Time October 1, 2014 at 1:44 am

thanks for solvint the problem, i wait for next time.

Comment from Dave
Time October 1, 2014 at 4:58 pm

Glad I checked this out before I filled my entire 1 Terabyte driive with compressed files. Only one folder copied over before I realized the mistake. (Thanks to You) Uncompressed speeds things up too.
One little check box – Damn!

Comment from Red
Time January 13, 2015 at 11:07 pm

Hello. I have the same blue file name problem as the others in here, however, I never changed the settings to do this. Every file and folder on my system is blue, and I notice the check box is checked to compress. Again, I never elected to do this. I’m puzzled.

Comment from Andy Rathbone
Time January 16, 2015 at 8:17 pm

Red: Try removing the checkmark to see if your files resume to normal.

Comment from Yvonne
Time March 24, 2015 at 2:51 am

Thank you so much! It worked! No more annoying blue writing 🙂

Comment from Emileo Kahill
Time March 31, 2015 at 5:11 am

youre great

Comment from Krishna verma
Time April 15, 2015 at 12:32 am

Thanks for your suggestion

Comment from Dave
Time May 10, 2015 at 9:11 am

If I copy blue files onto another hard drive, will they still be compressed? I need to move them from an XP computer to a Windows 7 computer, and many necessary data files are in Program Files or Documents and Settings.

Comment from Andy Rathbone
Time May 10, 2015 at 9:53 am

Dave: The answer depends on how your new PC is set up. Try copying one file over and see if it stays compressed (blue). That will give you the answer.

Comment from BRIAN
Time July 28, 2015 at 11:58 am


Comment from Lisa
Time July 31, 2015 at 12:27 pm

Bless you for posting this – it’s been annoying me for ages! The 2nd solution helped me with the folder options. WHEW! Funny how a little thing like different colored files can drive someone bananas. LOL. 🙂 Thank you so much!!

Comment from Asim
Time August 13, 2015 at 11:47 am

Thanks a lot. I get relief from blue color..Thanks again.

Comment from nura
Time August 14, 2015 at 9:00 pm

nice one thanku

Comment from squinja
Time September 7, 2015 at 7:22 am

Thanks! You’re a sanity saver. Thought I had a virus until I landed on your step-by-step solution 🙂

Comment from Kiran J.
Time September 13, 2015 at 12:03 pm

It worked! I used the second method and now my file names are normal. Thanks! 🙂

Comment from Tqa
Time September 21, 2015 at 8:47 am

Thanks dear. It works!! 😀

Comment from Shady
Time October 29, 2015 at 6:18 am

Thanx dude

Comment from Jr
Time November 2, 2015 at 12:37 am

Thanks. it help a lot.

Comment from Masooe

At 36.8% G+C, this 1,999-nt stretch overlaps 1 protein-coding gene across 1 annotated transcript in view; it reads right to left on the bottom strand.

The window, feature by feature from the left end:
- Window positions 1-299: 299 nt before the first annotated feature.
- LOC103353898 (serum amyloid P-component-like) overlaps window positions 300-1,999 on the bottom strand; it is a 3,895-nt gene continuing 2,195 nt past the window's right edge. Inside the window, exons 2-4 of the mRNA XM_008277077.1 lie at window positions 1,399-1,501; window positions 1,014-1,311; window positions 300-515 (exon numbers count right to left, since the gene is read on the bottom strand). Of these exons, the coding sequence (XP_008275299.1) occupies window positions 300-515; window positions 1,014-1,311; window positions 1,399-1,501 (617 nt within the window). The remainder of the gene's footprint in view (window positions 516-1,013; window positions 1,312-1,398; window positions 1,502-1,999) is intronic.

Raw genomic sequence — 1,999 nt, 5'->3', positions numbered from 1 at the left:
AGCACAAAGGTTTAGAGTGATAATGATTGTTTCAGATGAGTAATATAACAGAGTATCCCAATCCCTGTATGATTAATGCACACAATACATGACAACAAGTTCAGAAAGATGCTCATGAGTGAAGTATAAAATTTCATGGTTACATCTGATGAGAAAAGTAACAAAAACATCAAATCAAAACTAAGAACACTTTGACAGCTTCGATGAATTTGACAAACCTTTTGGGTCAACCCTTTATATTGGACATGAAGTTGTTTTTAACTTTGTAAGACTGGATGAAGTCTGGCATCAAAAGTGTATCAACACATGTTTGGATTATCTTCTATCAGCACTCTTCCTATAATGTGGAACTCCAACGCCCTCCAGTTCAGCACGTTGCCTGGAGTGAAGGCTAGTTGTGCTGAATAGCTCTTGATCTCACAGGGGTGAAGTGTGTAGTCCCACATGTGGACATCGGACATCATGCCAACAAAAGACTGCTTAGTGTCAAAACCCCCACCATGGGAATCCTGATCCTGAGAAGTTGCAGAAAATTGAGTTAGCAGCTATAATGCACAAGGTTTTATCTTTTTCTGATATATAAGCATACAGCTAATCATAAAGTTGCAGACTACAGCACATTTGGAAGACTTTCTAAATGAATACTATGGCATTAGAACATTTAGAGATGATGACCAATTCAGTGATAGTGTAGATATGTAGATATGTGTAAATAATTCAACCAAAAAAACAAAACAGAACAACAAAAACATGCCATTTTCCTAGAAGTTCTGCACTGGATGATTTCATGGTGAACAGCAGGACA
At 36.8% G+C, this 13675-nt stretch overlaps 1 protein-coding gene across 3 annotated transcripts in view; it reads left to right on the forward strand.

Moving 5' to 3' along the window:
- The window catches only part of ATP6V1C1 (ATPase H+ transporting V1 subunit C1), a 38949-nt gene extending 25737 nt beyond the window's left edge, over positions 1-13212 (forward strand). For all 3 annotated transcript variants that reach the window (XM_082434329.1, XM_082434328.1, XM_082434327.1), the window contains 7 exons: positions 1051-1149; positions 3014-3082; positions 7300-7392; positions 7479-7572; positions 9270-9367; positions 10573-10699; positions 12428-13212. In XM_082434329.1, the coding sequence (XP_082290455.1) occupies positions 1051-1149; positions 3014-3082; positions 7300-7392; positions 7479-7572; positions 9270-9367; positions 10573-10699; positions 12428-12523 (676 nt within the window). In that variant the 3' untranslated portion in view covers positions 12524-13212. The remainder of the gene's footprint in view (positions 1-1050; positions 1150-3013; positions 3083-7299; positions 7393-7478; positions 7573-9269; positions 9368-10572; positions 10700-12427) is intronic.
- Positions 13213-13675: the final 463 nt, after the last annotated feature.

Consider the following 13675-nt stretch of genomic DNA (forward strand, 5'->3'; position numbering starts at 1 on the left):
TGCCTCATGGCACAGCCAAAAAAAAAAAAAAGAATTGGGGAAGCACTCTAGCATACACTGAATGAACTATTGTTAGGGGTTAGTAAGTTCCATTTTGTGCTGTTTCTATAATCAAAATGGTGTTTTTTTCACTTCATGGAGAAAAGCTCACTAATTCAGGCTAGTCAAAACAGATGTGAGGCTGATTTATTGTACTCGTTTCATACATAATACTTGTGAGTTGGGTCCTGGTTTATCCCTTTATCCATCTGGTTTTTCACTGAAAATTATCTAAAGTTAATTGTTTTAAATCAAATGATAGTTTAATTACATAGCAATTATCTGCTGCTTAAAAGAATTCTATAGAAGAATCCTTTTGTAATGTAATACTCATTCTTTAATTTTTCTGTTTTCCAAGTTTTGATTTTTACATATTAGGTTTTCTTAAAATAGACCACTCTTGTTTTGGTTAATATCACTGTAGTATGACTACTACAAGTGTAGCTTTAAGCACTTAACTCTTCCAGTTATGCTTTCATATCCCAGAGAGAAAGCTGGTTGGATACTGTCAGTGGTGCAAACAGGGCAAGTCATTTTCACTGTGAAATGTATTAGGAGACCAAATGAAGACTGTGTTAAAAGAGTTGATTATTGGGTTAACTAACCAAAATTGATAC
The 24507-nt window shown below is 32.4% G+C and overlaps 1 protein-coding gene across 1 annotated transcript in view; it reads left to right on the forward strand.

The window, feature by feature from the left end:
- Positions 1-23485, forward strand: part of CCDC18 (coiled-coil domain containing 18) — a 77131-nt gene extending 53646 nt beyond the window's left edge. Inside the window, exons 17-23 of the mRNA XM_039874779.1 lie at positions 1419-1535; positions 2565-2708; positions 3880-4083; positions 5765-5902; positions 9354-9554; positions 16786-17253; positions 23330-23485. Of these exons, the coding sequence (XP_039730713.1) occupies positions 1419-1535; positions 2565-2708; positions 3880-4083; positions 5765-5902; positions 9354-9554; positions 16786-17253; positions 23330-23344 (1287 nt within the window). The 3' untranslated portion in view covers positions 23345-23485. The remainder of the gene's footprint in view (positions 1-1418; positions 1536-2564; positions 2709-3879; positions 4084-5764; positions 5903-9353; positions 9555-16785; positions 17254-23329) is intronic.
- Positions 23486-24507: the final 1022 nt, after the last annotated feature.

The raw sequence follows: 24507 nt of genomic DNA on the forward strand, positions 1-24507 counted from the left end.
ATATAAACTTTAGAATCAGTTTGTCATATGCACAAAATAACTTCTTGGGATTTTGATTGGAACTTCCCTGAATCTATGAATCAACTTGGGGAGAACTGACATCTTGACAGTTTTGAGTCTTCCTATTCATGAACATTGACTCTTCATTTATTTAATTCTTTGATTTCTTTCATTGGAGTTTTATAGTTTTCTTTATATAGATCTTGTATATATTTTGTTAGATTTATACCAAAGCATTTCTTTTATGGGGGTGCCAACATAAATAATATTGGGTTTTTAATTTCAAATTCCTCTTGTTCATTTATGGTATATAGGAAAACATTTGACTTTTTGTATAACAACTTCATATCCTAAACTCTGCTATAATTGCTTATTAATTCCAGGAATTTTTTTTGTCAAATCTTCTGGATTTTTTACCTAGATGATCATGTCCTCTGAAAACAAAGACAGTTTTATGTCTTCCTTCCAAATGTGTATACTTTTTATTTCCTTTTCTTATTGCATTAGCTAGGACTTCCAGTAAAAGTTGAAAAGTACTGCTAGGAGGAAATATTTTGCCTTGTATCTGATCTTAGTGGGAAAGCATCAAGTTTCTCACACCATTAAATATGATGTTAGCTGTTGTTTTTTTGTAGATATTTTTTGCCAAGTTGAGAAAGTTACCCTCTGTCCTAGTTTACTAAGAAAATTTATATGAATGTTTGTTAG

Time November 16, 2015 at 10:46 am

Thanks. It is OK

Comment from Shafiqul Alam
Time November 20, 2015 at 10:07 am

Thanks friend for your suggestion

Comment from Kirk
Time December 12, 2015 at 12:37 am

Big help, thanks mate

Comment from Hruday
Time December 17, 2015 at 2:18 am

When uncheck both options from Compress and Encrypted attributes, is there any data loss while decrypting and decompressing.

Comment from Andy Rathbone
Time December 17, 2015 at 9:06 am

Hruday: No, decompressing and decrypting a compressed and encrypted file shouldn’t cause any data loss.

Comment from Dean D.
Time February 11, 2016 at 5:09 pm

It’s terrific when I can simply Google a problem I am having and find an excellent article like yours to fix an annoyance promptly. I did compress my files recently and half of the files were in blue and half in black. Now they are all in black as I wanted. Thanks for your help.

Comment from Lisa
Time August 31, 2016 at 8:45 am

Hi Andy, I know this is an old thread however I just found it today after trying to figure out why there are 4 folders/files on our server that are blue. Is there any way this happens automatically or does one actually have to go in and check that option to compress? It’s just odd that anyone here would chose to compress a 64k file and empty folders. Thanks Lisa

Comment from Andy Rathbone
Time September 1, 2016 at 10:03 am

Lisa: I don’t have any explanation as to how the folders were originally compressed. You might check the folder’s modification date to get an idea of when the compression occurred. That might provide clues.

Comment from Vikas Sangwan
Time October 4, 2016 at 12:26 pm

thanks….it helped me to recognise and solve the issue. Its easy and done now.

Comment from Husna
Time October 18, 2016 at 9:01 pm

Thanks. It solved….

Comment from Ahmed
Time December 28, 2016 at 8:15 am

your way to fix things very nice and easy thank you alot

Comment from Hovig
Time January 15, 2017 at 8:09 am

10xxx very much 🙂

Comment from Cheryl
Time September 15, 2017 at 4:24 pm

Is this or a different issue related to my Adobe Acrobat pdf files. They were Red, and stood out, now they are Blue, making distinguishing from other Blue titles a challenge

Comment from Andy Rathbone
Time September 18, 2017 at 10:45 am

Cheryl, that issue seems unrelated. I’m not sure of its cause.

Comment from Katie
Time December 18, 2019 at 3:33 pm

Why can I turn the compression off on some files but not others? Some remain blue and the others return to normal..Help!